- The US recession was more shallow than expected in 2020
- Lighter lockdown restrictions, and an aggressive policy response have helped
- The accelerating vaccine rollout points to a full reopening of the economy in Q2…
- …while President Biden’s bold spending will drive a much quicker closure of the output gap
- However, labour market frictions mean the fall in unemployment will be more gradual from here
- As a result, inflation should remain well behaved, and monetary policy will stay accommodative
A shallower recession and a stronger recovery
In its response to the covid-19 pandemic, the US has stood out from two angles: 1) from a public health standpoint, the US has been among the hardest hit; and 2) it is surprising therefore that the economic fallout has been comparatively shallow – the economy contracted by 3.5% in 2020, among the least in the developed world. We see three main reasons for this. First, the initial lockdowns in March and April were not as strict as those seen elsewhere. Second, fiscal and monetary support for the economy has been among the most bold and aggressive seen globally. Third, state governments have been much more reluctant to join European countries in imposing new lockdowns in response to the second and third waves of the pandemic in the latter half of 2020. Following a more shallow 2020 recession, the US also looks set to outperform in the vaccine-powered recovery of 2021. Newly-elected President Biden’s slim Senate majority, combined with prolonged easy monetary policy, gifts him significant power to spend aggressively to support the recovery over the coming years. As a result, we have significantly raised our growth forecasts, and expect a much more rapid closure of the output gap than we did previously.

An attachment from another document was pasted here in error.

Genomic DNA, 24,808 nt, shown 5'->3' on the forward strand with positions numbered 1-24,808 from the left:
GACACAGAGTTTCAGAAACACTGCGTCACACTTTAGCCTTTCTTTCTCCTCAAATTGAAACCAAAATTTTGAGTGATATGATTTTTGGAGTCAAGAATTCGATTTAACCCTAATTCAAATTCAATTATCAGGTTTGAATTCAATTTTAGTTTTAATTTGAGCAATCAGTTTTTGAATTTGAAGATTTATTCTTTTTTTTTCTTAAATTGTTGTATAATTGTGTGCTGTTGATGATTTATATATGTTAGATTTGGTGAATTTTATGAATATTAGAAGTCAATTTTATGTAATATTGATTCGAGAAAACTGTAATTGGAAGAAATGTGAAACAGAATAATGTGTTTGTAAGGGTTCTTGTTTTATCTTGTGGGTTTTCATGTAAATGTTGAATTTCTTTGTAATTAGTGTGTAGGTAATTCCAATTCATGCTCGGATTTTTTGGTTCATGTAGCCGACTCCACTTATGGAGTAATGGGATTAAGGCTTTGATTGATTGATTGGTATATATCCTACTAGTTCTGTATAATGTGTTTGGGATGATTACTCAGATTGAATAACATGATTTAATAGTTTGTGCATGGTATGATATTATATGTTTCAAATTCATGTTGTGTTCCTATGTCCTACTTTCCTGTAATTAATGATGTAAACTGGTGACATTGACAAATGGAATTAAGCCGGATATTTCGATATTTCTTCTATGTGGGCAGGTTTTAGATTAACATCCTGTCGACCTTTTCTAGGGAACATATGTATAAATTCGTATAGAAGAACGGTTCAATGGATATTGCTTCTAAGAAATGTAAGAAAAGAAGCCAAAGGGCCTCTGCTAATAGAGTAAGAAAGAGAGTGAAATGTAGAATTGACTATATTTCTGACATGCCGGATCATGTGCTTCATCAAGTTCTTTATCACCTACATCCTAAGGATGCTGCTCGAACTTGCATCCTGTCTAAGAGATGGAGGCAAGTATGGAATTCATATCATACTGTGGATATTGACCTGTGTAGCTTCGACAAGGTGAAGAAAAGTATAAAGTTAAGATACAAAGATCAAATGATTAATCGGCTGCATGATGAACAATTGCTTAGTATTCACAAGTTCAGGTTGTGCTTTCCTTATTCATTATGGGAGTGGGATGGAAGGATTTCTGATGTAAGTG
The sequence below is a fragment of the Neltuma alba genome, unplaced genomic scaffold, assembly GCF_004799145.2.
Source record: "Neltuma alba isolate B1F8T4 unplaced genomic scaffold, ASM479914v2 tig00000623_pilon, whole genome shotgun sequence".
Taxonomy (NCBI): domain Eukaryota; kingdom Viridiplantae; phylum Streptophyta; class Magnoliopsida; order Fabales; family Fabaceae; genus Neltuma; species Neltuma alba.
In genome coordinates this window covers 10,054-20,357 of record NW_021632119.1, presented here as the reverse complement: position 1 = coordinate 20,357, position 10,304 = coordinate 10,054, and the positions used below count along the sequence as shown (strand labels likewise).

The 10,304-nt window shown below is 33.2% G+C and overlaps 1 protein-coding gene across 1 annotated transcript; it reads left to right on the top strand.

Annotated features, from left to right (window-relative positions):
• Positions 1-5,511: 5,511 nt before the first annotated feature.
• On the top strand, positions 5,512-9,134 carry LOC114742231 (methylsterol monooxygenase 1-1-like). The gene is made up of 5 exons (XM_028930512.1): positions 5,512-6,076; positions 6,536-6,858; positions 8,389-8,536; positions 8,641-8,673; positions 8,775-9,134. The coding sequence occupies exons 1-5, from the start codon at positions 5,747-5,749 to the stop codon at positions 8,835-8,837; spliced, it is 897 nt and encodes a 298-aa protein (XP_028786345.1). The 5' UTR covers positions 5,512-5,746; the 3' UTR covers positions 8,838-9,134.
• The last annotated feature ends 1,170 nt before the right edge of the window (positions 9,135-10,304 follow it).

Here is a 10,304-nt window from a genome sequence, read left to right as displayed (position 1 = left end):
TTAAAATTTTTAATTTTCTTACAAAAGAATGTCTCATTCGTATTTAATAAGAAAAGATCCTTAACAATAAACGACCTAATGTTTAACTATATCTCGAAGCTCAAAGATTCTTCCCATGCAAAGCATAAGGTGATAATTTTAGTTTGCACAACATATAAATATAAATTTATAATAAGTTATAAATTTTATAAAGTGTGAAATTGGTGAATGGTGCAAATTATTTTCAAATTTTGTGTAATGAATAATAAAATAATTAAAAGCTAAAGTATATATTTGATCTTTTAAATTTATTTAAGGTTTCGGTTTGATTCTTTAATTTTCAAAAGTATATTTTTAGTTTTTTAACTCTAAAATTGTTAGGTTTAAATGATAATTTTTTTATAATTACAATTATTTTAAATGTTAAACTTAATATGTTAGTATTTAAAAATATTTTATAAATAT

Badly hit by the pandemic…